While the number of organizations that have taken on monitoring things like privileged user activities, failed log-ins and sign-in activity has tipped over the 50% mark, other more specific monitoring is less prevalent. For example, only 37% of organizations keep track of writes to sensitive tables or columns and just 31% watch over reads of sensitive tables and columns.
[Are you using your human sensors? See Using The Human Perimeter To Detect Outside Attacks.]
4. They encrypt to prevent database bypass
Even if a database has all of the most advanced controls and monitoring in place, without solid encryption in place, all of that investment could be for naught. The trouble is that without some kind of masking or encryption to obfuscate data stored in the database, it could be possible for an attacker to completely bypass the database platform itself and instead find ways to open files that the database uses to store data, Bradescu says.
"So unless we've got encryption for data , then we can't prevent database bypass," she says. "Data encryption is really the foundation of database security because you're only going to be able to put in effective security controls within the database if you've got this foundation in place."
The IOUG survey shows that there's been steady improvement in the area of database encryption over the past five years. Back in 2008 only 57% of organization reported encrypting data at rest in some or all of their databases. Today it adds up to 70% of organizations.
5. They institute measures to prevent application bypass
In a similar vein, organizations that execute strong database security understand the importance of ensuring that there's no end-around to accessing information stored in a database beyond the application that was meant to connect to it.
"We want to make sure people can't access the database unless they're going through the application," Bradescu says.
According to the IOUG survey, there's a ten-point differential between leaders and laggards in this area. Only 28% of leader organizations allow users to access data directly from the database using ad hoc tools or spreadsheets, while 38% of laggards allow the same activities.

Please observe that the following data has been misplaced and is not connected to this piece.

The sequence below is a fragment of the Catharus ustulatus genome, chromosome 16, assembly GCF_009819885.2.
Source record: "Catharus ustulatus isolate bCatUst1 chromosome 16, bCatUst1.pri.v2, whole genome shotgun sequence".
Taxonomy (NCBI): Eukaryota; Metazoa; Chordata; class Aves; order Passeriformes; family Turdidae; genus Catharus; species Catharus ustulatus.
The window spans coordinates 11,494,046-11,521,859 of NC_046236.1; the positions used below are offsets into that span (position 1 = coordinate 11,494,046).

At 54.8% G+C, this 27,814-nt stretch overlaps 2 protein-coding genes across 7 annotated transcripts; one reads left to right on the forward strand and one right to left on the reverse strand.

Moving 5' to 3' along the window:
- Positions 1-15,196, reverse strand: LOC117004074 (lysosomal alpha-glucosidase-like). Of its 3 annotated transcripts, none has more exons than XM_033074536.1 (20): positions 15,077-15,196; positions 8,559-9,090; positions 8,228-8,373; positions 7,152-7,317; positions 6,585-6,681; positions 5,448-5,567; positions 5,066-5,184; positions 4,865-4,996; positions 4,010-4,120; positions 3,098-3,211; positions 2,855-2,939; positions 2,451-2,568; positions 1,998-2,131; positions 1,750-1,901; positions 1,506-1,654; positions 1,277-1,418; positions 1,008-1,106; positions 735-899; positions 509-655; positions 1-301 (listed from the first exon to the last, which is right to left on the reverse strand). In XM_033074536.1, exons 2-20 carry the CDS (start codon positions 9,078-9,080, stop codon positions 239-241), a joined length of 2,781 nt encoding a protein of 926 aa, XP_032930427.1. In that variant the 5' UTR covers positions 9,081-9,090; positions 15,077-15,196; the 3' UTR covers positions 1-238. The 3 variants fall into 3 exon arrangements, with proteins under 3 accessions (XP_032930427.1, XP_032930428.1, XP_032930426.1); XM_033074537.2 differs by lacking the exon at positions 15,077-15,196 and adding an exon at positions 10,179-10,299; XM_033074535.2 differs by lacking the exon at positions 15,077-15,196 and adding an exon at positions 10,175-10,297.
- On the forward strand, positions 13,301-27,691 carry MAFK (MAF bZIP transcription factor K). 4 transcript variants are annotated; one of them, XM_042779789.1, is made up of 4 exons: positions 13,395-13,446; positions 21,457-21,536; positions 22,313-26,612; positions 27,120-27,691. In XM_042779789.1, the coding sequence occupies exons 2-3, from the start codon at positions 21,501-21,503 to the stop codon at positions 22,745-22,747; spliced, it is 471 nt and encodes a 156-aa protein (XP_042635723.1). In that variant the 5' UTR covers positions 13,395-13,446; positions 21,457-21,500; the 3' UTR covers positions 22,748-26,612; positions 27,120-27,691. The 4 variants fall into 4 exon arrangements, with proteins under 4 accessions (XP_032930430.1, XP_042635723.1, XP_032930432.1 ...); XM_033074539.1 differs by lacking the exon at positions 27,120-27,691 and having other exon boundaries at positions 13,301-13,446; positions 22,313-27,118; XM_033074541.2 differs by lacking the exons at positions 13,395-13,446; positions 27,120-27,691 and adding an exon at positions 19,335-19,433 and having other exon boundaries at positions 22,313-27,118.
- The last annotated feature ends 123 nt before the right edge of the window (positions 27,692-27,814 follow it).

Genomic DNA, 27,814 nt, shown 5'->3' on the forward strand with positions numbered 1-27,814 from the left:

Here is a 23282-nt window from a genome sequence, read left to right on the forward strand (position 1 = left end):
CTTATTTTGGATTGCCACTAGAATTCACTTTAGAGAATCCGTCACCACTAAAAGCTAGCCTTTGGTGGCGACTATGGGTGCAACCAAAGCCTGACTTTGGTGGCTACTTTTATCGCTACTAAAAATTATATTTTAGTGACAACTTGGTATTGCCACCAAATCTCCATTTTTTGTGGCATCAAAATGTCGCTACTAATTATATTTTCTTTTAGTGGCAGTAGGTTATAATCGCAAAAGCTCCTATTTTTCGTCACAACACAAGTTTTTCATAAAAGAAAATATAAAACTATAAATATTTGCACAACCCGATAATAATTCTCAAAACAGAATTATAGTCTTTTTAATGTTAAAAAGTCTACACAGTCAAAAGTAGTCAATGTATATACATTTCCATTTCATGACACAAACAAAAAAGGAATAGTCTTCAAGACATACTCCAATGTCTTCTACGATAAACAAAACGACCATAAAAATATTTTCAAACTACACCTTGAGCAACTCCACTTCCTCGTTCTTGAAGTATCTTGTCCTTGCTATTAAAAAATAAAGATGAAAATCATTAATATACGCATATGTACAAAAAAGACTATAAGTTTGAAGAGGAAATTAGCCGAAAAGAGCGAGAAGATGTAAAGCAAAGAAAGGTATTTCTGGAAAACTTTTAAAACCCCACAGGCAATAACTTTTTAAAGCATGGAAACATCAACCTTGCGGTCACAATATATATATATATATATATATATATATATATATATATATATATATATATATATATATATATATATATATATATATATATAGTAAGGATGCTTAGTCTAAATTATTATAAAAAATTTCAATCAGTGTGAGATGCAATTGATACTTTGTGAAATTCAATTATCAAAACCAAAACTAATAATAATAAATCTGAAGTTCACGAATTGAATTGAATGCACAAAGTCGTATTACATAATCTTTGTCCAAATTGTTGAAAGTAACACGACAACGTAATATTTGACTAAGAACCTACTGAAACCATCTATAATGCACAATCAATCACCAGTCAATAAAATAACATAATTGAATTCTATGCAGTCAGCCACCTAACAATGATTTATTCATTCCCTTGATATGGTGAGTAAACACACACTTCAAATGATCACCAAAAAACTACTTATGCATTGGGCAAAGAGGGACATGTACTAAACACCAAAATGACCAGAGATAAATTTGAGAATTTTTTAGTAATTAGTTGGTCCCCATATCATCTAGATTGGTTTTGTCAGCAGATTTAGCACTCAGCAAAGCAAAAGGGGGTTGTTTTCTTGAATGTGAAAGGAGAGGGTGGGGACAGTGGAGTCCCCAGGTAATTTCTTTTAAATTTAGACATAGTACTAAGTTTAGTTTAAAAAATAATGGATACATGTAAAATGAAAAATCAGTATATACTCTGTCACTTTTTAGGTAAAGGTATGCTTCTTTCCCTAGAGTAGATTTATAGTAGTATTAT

6. They manage privileged user access
The super-user accounts that offer up the proverbial keys to the database kingdom must be managed well to ensure the integrity of a database's contents. This includes not only the administrative accounts used by DBAs to manage databases, but also the application accounts that are typically machine-controlled but which have been given inordinate amounts of database privileges in order to make the lives of developers easier when programming connections to the database.
"More organizations are monitoring their data assets and are taking measures to keep tabs on super-users," wrote McKendrick. "However, most are still not in a position to monitor the online activities of privileged users."
This is one area of stark differences between leaders and laggards in database defense. Nearly half of leaders report that they have measures in place to prevent privileged users from tampering with sensitive information, while only 22% of laggards can say the same. The percentage across all organizations is 34%, which is up 10%age points since 2010, when fewer than a quarter of organizations said they could thwart privileged user tampering.
7. They keep production data in production databases
The sloppy spread of production data in areas like staging QA and development has long been an Achilles heel of database security programs. Strong database security programs depend on production data remaining in database environments with all the controls, rather than other environments which lack the same level of security.
According to the IOUG survey, half of respondents still use live production data outside the data center.
"In addition, despite any heightened sense of data security exhibited in recent years, there has been a surge in the shipping of live production data off-site since the first time this question was asked in 2008," McKendrick reports.